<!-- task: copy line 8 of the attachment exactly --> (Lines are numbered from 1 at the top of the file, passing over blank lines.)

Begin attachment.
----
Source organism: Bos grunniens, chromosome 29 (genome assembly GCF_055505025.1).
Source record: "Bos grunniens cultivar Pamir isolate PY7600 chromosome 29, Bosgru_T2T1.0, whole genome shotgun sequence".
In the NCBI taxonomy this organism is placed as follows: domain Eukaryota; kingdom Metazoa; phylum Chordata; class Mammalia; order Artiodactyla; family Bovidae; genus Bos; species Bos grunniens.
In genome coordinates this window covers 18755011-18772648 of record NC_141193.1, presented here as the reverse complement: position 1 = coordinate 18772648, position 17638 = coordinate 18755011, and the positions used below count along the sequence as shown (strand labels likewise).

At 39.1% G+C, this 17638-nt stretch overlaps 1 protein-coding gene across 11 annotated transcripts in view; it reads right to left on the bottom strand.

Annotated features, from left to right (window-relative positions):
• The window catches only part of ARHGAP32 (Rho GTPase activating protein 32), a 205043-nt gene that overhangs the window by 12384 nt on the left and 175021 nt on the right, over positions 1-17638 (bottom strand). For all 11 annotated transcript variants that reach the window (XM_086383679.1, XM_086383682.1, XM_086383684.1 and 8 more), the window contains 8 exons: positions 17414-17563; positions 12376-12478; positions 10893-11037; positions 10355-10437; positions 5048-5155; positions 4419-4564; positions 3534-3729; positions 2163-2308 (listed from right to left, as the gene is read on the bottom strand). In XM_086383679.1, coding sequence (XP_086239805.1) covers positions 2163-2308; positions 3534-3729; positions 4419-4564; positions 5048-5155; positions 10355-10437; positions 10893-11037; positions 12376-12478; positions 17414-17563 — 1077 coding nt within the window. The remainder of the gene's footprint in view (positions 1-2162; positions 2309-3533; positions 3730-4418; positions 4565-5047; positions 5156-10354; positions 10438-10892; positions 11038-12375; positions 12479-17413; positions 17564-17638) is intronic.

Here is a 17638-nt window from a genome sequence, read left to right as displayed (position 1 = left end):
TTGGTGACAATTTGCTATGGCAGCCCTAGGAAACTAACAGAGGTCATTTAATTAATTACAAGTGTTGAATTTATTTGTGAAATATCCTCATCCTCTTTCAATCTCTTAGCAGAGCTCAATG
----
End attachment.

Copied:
Here is a 17638-nt window from a genome sequence, read left to right as displayed (position 1 = left end):